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Blade Runner 2049 Ryan Gosling standing in a crumbling ballroom

Just when director Denis Villeneuve’s highly praised, but underseen Blade Runner 2049 had settled into its emeritus years as a film destined to become a cult classic, it has come up in the news yet again. It’s not a particularly happy story, but it’s certainly an interesting one, as a lawsuit between production company Alcon Entertainment and European auto maker Peugeot has taken a gigantic step back in California court. The cause: “too much and too little detail.”

These proceedings stem from a complaint filed by Alcon Entertainment, who felt that Peugeot had failed to honor an agreement to promote Blade Runner 2049 during its theatrical release, and thus contributed to the film’s box office failure. With a supposed loss of $80 million coming from the sci-fi film’s box office release back in 2017, one could see why Alcon would be rather cross with a would-be promotional partner and its perceived sabotage.

However, that’s where the story gets interesting, as per the recent report from THR, U.S. District Judge Cormac J. Carney apparently agreed with Peugeot’s request to dismiss the Blade Runner 2049 case that Alcon Entertainment had filed against them. The reasons being that the case that Alcon had built against the car manufacturer, which was required to present a "short and plain statement" to validate the complaint, was not present.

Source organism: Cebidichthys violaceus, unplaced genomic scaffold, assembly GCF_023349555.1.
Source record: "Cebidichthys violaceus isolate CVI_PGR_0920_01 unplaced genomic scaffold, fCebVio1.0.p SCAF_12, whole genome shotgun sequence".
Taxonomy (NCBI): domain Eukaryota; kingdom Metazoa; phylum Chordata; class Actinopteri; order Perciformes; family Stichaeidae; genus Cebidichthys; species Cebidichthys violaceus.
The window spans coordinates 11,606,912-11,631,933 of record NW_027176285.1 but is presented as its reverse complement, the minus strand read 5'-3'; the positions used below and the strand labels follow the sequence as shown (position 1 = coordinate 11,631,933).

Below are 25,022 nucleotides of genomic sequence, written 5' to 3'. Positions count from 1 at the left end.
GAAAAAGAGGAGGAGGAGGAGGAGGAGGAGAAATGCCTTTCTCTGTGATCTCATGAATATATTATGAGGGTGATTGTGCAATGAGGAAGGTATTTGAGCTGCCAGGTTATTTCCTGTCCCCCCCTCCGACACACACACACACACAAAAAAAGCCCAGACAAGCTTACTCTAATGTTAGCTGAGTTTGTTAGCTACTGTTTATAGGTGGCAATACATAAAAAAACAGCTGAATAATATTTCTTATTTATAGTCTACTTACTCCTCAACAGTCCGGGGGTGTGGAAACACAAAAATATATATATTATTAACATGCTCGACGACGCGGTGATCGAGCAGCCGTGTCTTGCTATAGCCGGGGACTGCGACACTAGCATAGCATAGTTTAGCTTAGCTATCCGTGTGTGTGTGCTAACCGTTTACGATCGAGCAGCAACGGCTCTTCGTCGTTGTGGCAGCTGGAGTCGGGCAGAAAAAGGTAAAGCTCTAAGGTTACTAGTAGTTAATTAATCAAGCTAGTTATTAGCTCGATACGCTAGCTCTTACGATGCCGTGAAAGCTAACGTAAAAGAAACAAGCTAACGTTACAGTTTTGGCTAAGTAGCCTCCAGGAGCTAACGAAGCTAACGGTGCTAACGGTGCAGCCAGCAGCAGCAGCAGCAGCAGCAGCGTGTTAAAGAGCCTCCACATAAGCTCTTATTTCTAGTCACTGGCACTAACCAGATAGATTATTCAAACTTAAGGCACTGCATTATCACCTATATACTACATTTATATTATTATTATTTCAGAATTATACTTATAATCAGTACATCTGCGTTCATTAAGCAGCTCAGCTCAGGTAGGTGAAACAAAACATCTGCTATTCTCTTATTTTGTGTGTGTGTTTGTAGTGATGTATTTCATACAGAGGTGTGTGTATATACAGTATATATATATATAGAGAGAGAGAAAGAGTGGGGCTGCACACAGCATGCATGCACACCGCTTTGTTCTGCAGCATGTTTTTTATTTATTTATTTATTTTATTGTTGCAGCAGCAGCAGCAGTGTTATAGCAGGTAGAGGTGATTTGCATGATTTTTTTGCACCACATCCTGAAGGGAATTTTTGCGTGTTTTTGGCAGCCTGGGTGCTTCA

What was present, however, was at least 10 pages that contained information on an Audi commercial starring Daniel Craig, as well as general information on the entertainment industry in the state of California. The total length of the lawsuit is 160 pages, a package that was deemed overstuffed, and yet sparse at the same time, with a failure to achieve its objective.

The onus is now on Alcon Entertainment to amend its case against Peugeot, as the court has given the company two weeks to amend the filing in hopes of providing a viable allegation against its supposed Blade Runner 2049 partner.

What’s similarly unclear is how this potential lawsuit could affect the world stemming from Blade Runner 2049, as not only is Denis Villeneuve open to potentially exploring that world again in future films, but there’s also a series of comics and graphic novels in the works, as well as an anime series set to air on Adult Swim.

As always, should there be any major updates in this story’s progress, you can be sure that CinemaBlend will be breaking such news as it is available. Meanwhile, Blade Runner 2049 is available on Digital HD, 4K UHD, Blu-ray, and DVD; and if you’re curious to compare that film to the original Blade Runner, it’s currently available for streaming on Netflix, as well as those other home media options.

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